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      Necessary but not sufficient: unique author identifiers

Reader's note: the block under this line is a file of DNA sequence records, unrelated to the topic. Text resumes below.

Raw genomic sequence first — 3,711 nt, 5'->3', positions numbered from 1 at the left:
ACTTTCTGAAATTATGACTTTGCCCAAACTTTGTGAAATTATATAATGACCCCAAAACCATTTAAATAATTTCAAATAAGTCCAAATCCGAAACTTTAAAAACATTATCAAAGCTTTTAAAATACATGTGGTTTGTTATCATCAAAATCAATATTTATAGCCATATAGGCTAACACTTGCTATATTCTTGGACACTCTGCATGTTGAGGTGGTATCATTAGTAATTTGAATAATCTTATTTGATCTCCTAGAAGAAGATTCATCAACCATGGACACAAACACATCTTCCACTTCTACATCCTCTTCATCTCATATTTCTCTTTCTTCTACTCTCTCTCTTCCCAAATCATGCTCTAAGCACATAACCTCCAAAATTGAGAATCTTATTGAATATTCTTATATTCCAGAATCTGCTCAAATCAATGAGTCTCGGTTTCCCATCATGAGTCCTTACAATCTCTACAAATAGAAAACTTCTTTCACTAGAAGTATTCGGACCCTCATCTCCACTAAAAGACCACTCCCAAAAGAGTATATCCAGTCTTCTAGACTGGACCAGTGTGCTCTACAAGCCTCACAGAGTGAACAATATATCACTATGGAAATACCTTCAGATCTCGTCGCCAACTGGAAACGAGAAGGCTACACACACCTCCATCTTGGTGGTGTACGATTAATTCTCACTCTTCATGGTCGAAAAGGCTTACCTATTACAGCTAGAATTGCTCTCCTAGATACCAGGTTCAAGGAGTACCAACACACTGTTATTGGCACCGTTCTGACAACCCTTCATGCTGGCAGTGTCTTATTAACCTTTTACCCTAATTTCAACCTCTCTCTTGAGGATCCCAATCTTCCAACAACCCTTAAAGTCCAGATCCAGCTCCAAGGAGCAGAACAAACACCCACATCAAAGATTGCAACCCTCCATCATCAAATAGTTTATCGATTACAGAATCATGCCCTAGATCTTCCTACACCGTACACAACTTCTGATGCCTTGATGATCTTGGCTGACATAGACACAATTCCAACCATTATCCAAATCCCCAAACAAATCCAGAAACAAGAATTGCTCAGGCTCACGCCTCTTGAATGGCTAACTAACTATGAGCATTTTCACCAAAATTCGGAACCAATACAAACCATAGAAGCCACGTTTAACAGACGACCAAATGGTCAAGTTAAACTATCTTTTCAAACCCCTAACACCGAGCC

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          For better or worse, English is the predominant language used by the international scientific and medical communities to disseminate knowledge. The 26 characters of the Latin alphabet are also arranged in names: non-unique patterns. At the time of the origins of modern biomedical research, names may have been relatively unique, at least within the biomedical research community. However, this is no longer the case.1 We now possess the capacity to visualise atoms using atomic force microscopy. We also possess the capacity to launch telescopes into space to peer into distant galaxies. However, biomedical researchers do not possess the capacity to automatically distinguish between two researchers who happen to share the same, or similar, names. One decade after the publication of articles on this subject in PLOS Medicine and PLOS Blogs,2–4 the embarrassment of this realisation is eclipsed perhaps only by the continued need to plea for a solution to this ‘intractable’ problem. Before the National Institutes of Health (NIH) of the USA and its National Library of Medicine (NLM) launched the modern PubMed system, the math, physics and computer science community solved this problem with the creation of arXiv in the early 1990s. Like modern digital object identifiers (DOIs) for unique electronic documents, this largely self-curated system linked non-unique, ‘clickable’ author names with unique author identifiers. Although arXiv and self-curation are not without flaw, this problem has plagued the biomedical research community since at least the inception of arXiv over two decades ago. As a dearth of electronic archival technology is not the problem,5 what continues to drive this problem? When the biomedical research community was relatively small (approximately one to three authors per publication), the first–last/corresponding author paradigm sufficed. At least as recently as the 1970s, biomedical researchers could still publish dozens of pages meticulously describing how something seemingly as trivial as ‘dirt’ on electron microscopy slides was actually a seminal scientific discovery.6 With the modern pressure of word limits, it cannot be known how much insight into this process of discovery of new knowledge is now lost to the need for concision. International collaborations with thousands of physicists now relegate authorship to alphabetical appendices.7 In the case of one of the first genomics publications with >1000 authors,8 the archaic first–last/corresponding author paradigm was maintained. By the 1950s, it was ‘too much to expect a research worker to spend an inordinate amount of time searching for the bibliographic descendants of antecedent papers’, which led to the creation of an impact factor.9 Initially used in part by libraries to select the best journals to purchase, the use of the term impact factor in this context is different from its modern use by the Science Citation Index (Thomson Reuters). By the 2000s, the need for an index to quantify individual researcher productivity led one physicist to create the h-index.10 However, when the Royal Society of Chemistry attempted to determine the most impactful chemist by h-index, this task was deemed almost intractable due to the amalgamation of researchers with the name Tanaka K.11 This use of the Western-driven (surname/family name|given/first name|middle initial) system is particularly problematic for Asian biomedical researchers in general: Japan, China and especially Korea, where only a few surnames predominate and middle names often do not exist. The NIH recently announced a novel Relative Citation Ratio to better measure the true impact of scientific articles.12 However, the NIH/NLM National Center for Biotechnology Information (NCBI) SciENcv system, which allows biomedical researchers to link unique ‘My NCBI Bibliographies’ with NIH Biosketches, as well as automatically pull US federal grant information from the NIH Electronic Research Administration system (‘eRA Commons’), is still not fully linked with the PubMed Advanced Search Builder. Related to the launch of the NLM ‘computed author display’ in 2012, these systems include ‘unique’ author search functionality algorithms. This subject is not new.13 14 However, the solution to this problem requires innovation and leadership.15 Many unique author identifier systems already exist: ORCID, Google Scholar, Mendeley, Scopus, ResearcherID, ResearchGate, etc. Some are open access. Others are proprietary. Some are based largely on self-curation, but all contain some automated component. Several are even linked together. However, every biomedical researcher cannot create and maintain dozens of ‘unique’ identifiers. The time has come for ‘DOIs for authors’. Beyond peer-reviewed publications, a universal unique author identifier system would allow researchers to better track and document the totality of their true scientific productivity: textbooks, textbook chapters, teaching, computer coding, Wikipedia editing and more. The implications of such a system are self-evident,16 including everything from academic advancement to research funding and plagiarism. For the rare biomedical researcher with a truly unique last name, or at least last name and first initial, perhaps this is not a major concern. However, for the Tanaka Ks and Harrison AMs of this world, it is. As long as these researchers continue to publish in differing academic fields, manual curation will continue to struggle in the absence of unique author identifiers. However, we already know that this system is fundamentally problematic.11 Maybe some biomedical researchers will eventually add or invent additional middle names.6 (We will not even touch the subject of name changes,17 which is a complex legal matter in the USA and can be a protracted process of obtaining a ‘deed poll’ in the UK.) However, when the Tanaka Ks and Harrison AMs of the biomedical research world begin to publish within similar fields,18 19 and/or together in collaborative scientific endeavours, what will happen then? The solution to this problem is for PubMed to shift to an arXiv-like, self-curation system, which requires not only this continued plea but also vision and leadership from the highest levels of the international biomedical research community. The pathway to achieve this solution is not trivial and not unique. One pathway to reach this solution is for PubMed to adopt an existing unique author identifier system, such as ORCID, which is already used by many publishing groups. Another option is for PubMed to create its own unique author identifier system, which already partially exists in forms such as eRA Commons and SciENcv. No pathway will be free. Although self-curation has worked well for arXiv, a comparatively greater amount of supervised-curation, which is already the case for proprietary systems such as Scopus, may be required for biomedical researchers to mitigate some of the flaws of self-curation. It should also be noted that the worldwide ‘PubMed research community’ is significantly larger than the worldwide ‘arXiv research community’, which increases the challenge of implementation of this solution. Any pathway to this solution should also optimise implementation time, which is already an area of active informatics research. However, the complexity of the relationship between clever biomedical researchers,20 publishing groups and funding organisations continues to increase. Thus, a renewed push for urgency for this change is needed from the increasingly fast-paced communities of science and medicine.